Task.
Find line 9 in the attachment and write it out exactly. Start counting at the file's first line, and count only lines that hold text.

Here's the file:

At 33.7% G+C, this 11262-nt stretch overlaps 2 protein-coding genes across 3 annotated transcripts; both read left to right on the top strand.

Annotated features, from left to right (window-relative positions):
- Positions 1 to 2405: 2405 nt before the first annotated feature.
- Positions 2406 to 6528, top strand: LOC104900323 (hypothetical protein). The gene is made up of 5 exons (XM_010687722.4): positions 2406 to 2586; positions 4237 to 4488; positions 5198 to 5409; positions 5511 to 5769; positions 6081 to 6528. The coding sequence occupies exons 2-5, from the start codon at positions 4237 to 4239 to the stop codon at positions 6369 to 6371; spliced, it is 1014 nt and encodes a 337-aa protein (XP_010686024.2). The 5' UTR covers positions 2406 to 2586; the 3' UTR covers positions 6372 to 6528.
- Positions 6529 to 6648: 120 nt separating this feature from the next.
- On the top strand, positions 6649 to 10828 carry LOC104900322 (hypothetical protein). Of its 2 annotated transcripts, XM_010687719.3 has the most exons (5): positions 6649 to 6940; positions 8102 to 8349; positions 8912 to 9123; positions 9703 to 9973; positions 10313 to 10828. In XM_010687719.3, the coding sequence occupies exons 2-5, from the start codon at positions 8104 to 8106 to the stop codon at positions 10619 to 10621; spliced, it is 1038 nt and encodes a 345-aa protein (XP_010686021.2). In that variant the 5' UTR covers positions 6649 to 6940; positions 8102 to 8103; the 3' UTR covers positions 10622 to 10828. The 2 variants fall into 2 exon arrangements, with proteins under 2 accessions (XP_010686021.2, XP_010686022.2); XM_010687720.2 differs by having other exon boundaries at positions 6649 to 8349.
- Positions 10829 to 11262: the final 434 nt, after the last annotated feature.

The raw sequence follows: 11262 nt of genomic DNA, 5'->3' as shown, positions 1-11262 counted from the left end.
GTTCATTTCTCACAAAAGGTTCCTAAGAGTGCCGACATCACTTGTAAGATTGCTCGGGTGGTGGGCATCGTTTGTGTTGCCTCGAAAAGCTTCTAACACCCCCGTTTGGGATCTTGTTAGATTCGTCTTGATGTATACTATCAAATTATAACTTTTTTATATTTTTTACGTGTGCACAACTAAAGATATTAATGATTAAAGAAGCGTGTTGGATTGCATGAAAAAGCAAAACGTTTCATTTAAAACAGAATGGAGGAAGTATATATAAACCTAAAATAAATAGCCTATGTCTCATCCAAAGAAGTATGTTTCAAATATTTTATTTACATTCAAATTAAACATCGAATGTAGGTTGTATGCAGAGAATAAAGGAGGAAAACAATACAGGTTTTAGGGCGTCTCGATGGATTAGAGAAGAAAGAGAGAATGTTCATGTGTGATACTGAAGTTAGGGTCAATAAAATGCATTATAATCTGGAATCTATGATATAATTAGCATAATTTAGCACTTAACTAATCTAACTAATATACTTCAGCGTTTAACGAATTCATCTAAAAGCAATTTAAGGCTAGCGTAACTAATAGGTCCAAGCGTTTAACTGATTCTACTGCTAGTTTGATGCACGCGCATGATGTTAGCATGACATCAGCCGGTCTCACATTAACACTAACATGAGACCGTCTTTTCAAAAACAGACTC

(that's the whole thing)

GTTCATTTCTCACAAAAGGTTCCTAAGAGTGCCGACATCACTTGTAAGATTGCTCGGGTGGTGGGCATCGTTTGTGTTGCCTCGAAAAGCTTCTAACACCCCCGTTTGGGATCTTGTTAGATTCGTCTTGATGTATACTATCAAATTATAACTTTTTTATATTTTTTACGTGTGCACAACTAAAGATATTAATGATTAAAGAAGCGTGTTGGATTGCATGAAAAAGCAAAACGTTTCATTTAAAACAGAATGGAGGAAGTATATATAAACCTAAAATAAATAGCCTATGTCTCATCCAAAGAAGTATGTTTCAAATATTTTATTTACATTCAAATTAAACATCGAATGTAGGTTGTATGCAGAGAATAAAGGAGGAAAACAATACAGGTTTTAGGGCGTCTCGATGGATTAGAGAAGAAAGAGAGAATGTTCATGTGTGATACTGAAGTTAGGGTCAATAAAATGCATTATAATCTGGAATCTATGATATAATTAGCATAATTTAGCACTTAACTAATCTAACTAATATACTTCAGCGTTTAACGAATTCATCTAAAAGCAATTTAAGGCTAGCGTAACTAATAGGTCCAAGCGTTTAACTGATTCTACTGCTAGTTTGATGCACGCGCATGATGTTAGCATGACATCAGCCGGTCTCACATTAACACTAACATGAGACCGTCTTTTCAAAAACAGACTC